The 42nd Theatre Company Auditions

  • User Deleted

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    The 42nd Theatre Company is a newly established professional theatre company committed to producing the highest quality of thought provoking new writing and reinvigorated versions of old classics.

    We are about to begin the casting process for our first production, and although we have our own clear ideas as to how we would like to conduct our auditions, we would also like to invite the opinion of actors as to what they feel they need in the audition process in order to be able to perform to the best of their abilities on the day.

    We firmly believe that it is to the benefit of everyone if we are able to provide an environment in which actors can most successfully demonstrate their suitability for the available roles.

    All opinions will be gratefully received.

    Thank you.

    Best regards,

    Adam Bambrough

    The Casting Department

    The 42nd Theatre Company

    www.the42ndtheatrecompany.com

    Follow us on twitter at The42ndTheatreC

    • 14th Apr 2012
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  • Katie Floyd

    Actor

    I always found group audition workshops very beneficial as you get to see individuals working effectively in groups and their own strengths shine through during the session.

    I hope this helps.

    All the best

    Katie :)

    • 9th Apr 2012
    • 1
  • Katie Floyd

    Actor

    I always found group audition workshops very beneficial as you get to see individuals working effectively in groups and their own strengths shine through during the session.

    I hope this helps.

    All the best

    Katie :)

    • 9th Apr 2012
    • 2
  • Marie-Claire Rugman

    Actor

    I find it less intimidating for audition workshops to be in small groups of 5 or 6 as each person gets a better chance to interact with each other and to be more spontaneous and share creative ideas than in a large group. It also shows how people can work as a team which is essential in any show. Marie-Claire Rugman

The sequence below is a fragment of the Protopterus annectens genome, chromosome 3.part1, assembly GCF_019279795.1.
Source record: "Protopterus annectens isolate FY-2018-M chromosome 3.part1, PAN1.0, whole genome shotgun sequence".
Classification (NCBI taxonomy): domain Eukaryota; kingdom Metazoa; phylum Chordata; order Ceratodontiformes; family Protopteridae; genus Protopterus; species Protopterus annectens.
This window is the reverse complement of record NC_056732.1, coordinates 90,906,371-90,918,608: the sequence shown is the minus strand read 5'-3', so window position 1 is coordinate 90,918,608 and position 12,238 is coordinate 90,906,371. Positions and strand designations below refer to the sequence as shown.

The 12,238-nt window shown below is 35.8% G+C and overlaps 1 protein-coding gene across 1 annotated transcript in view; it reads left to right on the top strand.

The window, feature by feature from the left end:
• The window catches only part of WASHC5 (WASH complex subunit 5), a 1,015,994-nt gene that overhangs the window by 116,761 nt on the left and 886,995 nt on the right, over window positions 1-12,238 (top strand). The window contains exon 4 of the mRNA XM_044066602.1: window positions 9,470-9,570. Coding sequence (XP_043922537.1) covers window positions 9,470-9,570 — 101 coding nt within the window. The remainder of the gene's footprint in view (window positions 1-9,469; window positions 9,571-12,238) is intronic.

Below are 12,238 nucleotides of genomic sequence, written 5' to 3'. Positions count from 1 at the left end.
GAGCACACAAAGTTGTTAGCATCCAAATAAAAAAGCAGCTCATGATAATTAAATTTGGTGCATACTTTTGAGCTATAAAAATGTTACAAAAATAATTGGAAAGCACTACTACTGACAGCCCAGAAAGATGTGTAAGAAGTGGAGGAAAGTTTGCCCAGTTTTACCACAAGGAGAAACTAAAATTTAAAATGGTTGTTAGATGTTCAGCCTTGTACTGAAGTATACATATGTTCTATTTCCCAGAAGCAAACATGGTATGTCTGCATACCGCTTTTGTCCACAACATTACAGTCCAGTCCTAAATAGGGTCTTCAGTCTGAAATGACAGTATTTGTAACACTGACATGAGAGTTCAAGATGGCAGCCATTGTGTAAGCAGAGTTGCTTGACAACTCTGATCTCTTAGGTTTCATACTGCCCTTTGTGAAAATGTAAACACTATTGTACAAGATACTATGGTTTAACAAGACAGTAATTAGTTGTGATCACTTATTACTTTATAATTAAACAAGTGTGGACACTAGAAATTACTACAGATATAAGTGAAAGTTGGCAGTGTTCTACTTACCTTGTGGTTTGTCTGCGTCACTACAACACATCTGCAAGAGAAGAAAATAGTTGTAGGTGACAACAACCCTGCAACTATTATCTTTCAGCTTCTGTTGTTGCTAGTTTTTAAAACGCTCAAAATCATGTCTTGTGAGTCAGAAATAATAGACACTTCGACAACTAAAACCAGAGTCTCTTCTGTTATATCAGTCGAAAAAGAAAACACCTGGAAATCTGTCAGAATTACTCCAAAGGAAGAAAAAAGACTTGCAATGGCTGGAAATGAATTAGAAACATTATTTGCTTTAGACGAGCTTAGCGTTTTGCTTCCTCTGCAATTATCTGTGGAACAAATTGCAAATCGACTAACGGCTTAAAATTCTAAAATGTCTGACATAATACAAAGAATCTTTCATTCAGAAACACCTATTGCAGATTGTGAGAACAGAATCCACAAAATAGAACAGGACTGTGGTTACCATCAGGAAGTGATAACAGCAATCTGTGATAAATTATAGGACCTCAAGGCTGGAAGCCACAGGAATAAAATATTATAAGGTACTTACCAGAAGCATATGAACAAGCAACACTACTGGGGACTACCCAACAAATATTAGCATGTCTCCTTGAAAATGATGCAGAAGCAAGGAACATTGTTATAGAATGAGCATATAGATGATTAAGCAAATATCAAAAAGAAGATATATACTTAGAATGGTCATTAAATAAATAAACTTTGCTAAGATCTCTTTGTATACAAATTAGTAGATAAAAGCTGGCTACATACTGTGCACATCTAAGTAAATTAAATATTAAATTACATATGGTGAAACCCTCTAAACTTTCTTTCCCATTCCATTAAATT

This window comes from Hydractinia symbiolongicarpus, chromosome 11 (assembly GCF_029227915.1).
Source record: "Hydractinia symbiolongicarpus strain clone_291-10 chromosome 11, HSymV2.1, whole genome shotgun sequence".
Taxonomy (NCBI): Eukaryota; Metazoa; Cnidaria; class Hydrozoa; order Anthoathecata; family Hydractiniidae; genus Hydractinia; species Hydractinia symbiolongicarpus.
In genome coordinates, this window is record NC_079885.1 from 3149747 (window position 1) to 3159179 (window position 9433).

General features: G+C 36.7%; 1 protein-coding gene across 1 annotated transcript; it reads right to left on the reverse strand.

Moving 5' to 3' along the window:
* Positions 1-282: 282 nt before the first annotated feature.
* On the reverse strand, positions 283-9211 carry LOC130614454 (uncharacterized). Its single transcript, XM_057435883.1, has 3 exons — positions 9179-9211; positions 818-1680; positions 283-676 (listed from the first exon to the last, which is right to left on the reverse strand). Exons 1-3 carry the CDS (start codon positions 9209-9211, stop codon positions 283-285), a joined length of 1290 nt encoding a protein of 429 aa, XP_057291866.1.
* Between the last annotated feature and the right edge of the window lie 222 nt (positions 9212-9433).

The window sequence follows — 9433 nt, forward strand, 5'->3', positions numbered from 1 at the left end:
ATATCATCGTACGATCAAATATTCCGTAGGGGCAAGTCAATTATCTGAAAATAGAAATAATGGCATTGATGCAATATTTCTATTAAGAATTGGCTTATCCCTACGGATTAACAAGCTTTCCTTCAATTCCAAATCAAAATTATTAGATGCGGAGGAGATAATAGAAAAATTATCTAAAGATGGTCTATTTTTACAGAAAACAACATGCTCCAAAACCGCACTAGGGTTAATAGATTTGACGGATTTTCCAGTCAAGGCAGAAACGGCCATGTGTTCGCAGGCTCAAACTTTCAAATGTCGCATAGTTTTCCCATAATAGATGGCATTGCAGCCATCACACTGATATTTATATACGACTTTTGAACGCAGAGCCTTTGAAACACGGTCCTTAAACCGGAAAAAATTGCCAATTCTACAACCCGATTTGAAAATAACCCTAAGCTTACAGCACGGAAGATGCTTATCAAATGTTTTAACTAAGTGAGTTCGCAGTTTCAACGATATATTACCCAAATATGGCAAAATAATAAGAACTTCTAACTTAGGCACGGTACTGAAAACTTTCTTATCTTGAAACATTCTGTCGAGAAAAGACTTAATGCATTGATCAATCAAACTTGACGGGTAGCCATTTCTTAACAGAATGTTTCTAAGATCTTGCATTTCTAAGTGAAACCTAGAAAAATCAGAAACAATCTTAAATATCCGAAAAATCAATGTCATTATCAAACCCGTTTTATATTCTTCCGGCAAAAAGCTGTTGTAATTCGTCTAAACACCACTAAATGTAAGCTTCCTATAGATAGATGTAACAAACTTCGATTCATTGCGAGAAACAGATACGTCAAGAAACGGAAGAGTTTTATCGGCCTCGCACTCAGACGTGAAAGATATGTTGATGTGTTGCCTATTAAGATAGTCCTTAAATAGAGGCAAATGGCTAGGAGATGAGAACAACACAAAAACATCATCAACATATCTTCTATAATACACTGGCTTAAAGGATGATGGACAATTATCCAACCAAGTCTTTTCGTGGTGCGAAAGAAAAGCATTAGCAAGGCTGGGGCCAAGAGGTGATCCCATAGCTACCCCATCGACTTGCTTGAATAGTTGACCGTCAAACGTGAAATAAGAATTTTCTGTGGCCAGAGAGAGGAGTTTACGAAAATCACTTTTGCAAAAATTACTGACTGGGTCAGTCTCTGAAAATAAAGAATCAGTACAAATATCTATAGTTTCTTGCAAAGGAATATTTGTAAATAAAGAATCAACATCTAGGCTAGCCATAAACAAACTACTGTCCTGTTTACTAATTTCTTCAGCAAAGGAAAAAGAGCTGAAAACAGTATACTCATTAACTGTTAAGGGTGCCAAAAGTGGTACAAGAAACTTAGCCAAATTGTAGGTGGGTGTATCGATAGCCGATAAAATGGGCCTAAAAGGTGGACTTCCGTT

• 9th Apr 2012
    • 3
  • User Deleted

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    I do apologise if our initial message was mis-leading, but what we are looking for is your opinions as to what we can do as a theatre company in an audition process to allow you to perform to the best of your ability on the day.

    We are fairly clear as to what format we would like our auditions to take, but we would like to hear what small touches can make the difference for you personally as an actor and allow you to perform to the best of your ability on the day. For instance, we will be using seasoned actors for you to read opposite at the audition rather than a male non - actor reading in for a female part (which several of our company have frequently experienced!).

    Thank you.

    Best regards,

    Adam Bambrough

    The Casting Department

    The 42nd Theatre Company

    www.the42ndtheatrecompany.com

    Follow us on twitter at The42ndTheatreC

    • 9th Apr 2012
    • 4
  • User Deleted

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    Hello Adam,

    I am so pleased you have posted in this forum asking for opinions. Us actors too easily forget that the people who audition us actually want us to do well! I believe there is a lot to be said in that alone, a reminder on the day that the actor is not there to be tested but just to show what they are capable of can make a world of difference, and if time allows a short informal chat before the reading can really give me personally the opportunity to truly be myself and relax before having to 'perform' therefore of course resulting in a better audition.